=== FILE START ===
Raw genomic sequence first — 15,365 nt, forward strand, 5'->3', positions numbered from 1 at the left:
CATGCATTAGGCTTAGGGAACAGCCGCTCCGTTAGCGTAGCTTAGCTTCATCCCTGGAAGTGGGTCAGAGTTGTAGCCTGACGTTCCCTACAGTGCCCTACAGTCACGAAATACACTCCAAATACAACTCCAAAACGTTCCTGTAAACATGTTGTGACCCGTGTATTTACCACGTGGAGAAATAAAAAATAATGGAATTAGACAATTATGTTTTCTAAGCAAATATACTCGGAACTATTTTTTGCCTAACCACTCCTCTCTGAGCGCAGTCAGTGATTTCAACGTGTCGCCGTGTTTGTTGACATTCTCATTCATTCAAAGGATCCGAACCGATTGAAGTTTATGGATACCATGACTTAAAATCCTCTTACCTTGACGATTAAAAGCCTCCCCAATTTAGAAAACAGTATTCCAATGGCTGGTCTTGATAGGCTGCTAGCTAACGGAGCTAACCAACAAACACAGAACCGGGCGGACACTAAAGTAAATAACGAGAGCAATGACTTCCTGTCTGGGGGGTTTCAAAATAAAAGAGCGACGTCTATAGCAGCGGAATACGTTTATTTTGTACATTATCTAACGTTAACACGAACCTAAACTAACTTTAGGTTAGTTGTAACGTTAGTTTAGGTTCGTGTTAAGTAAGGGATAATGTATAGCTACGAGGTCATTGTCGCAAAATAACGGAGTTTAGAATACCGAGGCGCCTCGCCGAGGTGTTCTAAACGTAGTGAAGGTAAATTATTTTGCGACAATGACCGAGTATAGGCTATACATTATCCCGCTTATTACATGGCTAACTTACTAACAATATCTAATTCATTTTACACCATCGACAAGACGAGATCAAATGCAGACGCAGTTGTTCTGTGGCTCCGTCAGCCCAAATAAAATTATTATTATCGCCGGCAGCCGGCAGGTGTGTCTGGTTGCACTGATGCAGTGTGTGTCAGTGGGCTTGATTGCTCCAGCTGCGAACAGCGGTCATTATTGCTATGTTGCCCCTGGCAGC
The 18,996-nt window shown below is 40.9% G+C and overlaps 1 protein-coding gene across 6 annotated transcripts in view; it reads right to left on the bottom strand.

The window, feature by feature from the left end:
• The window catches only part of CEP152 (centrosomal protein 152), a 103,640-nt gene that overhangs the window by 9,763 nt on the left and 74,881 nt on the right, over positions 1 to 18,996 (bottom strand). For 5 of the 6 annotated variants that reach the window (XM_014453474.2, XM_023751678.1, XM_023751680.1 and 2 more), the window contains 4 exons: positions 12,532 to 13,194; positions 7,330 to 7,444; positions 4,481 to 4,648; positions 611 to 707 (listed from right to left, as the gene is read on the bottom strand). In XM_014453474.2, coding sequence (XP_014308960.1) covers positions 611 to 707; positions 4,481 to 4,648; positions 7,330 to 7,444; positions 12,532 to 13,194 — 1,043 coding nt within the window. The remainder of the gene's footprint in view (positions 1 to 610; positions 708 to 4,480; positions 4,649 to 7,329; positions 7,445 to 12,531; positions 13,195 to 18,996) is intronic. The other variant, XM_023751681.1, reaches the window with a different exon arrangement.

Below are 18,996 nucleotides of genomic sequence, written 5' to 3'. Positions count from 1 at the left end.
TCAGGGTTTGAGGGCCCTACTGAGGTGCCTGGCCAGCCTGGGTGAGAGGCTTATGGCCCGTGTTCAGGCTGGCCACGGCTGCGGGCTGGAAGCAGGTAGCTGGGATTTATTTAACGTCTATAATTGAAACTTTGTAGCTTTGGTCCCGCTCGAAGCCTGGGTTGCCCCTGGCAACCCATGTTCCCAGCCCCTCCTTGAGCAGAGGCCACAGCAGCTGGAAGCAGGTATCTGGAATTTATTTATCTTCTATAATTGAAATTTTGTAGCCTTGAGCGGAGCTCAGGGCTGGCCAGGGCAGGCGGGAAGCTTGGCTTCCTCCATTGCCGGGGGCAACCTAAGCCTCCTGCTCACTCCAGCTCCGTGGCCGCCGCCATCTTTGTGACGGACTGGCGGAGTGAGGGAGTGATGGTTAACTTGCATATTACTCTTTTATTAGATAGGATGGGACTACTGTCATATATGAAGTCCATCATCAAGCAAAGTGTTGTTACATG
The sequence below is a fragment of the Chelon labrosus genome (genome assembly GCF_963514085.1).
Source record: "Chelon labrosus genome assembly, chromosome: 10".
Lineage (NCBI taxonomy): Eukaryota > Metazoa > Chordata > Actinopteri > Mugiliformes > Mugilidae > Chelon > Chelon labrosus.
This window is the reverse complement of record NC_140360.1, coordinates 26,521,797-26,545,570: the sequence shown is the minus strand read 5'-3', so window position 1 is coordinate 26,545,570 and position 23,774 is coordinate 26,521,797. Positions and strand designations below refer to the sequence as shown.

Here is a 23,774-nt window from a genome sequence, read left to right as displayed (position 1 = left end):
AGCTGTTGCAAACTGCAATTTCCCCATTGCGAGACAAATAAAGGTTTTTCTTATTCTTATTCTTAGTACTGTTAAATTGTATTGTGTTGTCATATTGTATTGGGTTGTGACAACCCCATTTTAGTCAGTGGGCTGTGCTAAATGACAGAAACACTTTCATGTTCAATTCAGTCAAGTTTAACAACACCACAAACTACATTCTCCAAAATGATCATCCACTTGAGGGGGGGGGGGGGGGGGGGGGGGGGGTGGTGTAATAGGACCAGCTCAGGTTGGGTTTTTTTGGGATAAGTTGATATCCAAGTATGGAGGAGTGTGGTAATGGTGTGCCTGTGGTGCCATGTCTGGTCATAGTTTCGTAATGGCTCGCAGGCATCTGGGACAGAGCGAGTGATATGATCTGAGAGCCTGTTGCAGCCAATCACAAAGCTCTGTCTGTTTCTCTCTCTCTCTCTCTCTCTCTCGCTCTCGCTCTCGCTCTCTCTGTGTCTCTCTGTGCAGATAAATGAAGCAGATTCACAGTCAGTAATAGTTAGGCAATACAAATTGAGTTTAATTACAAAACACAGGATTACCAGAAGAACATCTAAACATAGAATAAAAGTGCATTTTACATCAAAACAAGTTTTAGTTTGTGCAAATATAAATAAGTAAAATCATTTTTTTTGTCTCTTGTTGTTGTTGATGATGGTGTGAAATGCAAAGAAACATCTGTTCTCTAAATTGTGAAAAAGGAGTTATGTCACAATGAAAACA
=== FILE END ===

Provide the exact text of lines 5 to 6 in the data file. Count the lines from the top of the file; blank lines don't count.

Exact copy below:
• The window catches only part of CEP152 (centrosomal protein 152), a 103,640-nt gene that overhangs the window by 9,763 nt on the left and 74,881 nt on the right, over positions 1 to 18,996 (bottom strand). For 5 of the 6 annotated variants that reach the window (XM_014453474.2, XM_023751678.1, XM_023751680.1 and 2 more), the window contains 4 exons: positions 12,532 to 13,194; positions 7,330 to 7,444; positions 4,481 to 4,648; positions 611 to 707 (listed from right to left, as the gene is read on the bottom strand). In XM_014453474.2, coding sequence (XP_014308960.1) covers positions 611 to 707; positions 4,481 to 4,648; positions 7,330 to 7,444; positions 12,532 to 13,194 — 1,043 coding nt within the window. The remainder of the gene's footprint in view (positions 1 to 610; positions 708 to 4,480; positions 4,649 to 7,329; positions 7,445 to 12,531; positions 13,195 to 18,996) is intronic. The other variant, XM_023751681.1, reaches the window with a different exon arrangement.

Below are 18,996 nucleotides of genomic sequence, written 5' to 3'. Positions count from 1 at the left end.